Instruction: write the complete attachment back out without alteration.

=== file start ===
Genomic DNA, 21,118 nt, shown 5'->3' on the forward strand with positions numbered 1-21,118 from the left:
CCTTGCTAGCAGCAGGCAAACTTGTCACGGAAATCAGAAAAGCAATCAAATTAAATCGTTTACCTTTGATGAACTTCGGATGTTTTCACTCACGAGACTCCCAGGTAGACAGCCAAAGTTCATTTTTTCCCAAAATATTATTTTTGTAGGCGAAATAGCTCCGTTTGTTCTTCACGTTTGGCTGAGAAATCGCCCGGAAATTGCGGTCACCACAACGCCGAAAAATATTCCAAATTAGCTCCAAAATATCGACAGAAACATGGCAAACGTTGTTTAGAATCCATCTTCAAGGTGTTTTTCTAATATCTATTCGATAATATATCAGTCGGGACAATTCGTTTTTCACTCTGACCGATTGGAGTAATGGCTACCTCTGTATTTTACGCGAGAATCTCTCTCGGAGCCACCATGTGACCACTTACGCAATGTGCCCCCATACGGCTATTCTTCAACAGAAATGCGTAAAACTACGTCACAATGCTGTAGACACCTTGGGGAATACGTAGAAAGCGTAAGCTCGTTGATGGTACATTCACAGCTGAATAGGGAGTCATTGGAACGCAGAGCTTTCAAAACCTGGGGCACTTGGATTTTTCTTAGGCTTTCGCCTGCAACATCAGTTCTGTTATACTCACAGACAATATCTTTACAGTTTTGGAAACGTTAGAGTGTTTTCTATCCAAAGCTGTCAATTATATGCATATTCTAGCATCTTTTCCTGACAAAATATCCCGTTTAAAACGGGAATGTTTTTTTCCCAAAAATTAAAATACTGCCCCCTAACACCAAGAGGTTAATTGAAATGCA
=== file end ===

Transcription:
Genomic DNA, 21,118 nt, shown 5'->3' on the forward strand with positions numbered 1-21,118 from the left:
CCTTGCTAGCAGCAGGCAAACTTGTCACGGAAATCAGAAAAGCAATCAAATTAAATCGTTTACCTTTGATGAACTTCGGATGTTTTCACTCACGAGACTCCCAGGTAGACAGCCAAAGTTCATTTTTTCCCAAAATATTATTTTTGTAGGCGAAATAGCTCCGTTTGTTCTTCACGTTTGGCTGAGAAATCGCCCGGAAATTGCGGTCACCACAACGCCGAAAAATATTCCAAATTAGCTCCAAAATATCGACAGAAACATGGCAAACGTTGTTTAGAATCCATCTTCAAGGTGTTTTTCTAATATCTATTCGATAATATATCAGTCGGGACAATTCGTTTTTCACTCTGACCGATTGGAGTAATGGCTACCTCTGTATTTTACGCGAGAATCTCTCTCGGAGCCACCATGTGACCACTTACGCAATGTGCCCCCATACGGCTATTCTTCAACAGAAATGCGTAAAACTACGTCACAATGCTGTAGACACCTTGGGGAATACGTAGAAAGCGTAAGCTCGTTGATGGTACATTCACAGCTGAATAGGGAGTCATTGGAACGCAGAGCTTTCAAAACCTGGGGCACTTGGATTTTTCTTAGGCTTTCGCCTGCAACATCAGTTCTGTTATACTCACAGACAATATCTTTACAGTTTTGGAAACGTTAGAGTGTTTTCTATCCAAAGCTGTCAATTATATGCATATTCTAGCATCTTTTCCTGACAAAATATCCCGTTTAAAACGGGAATGTTTTTTTCCCAAAAATTAAAATACTGCCCCCTAACACCAAGAGGTTAATTGAAATGCA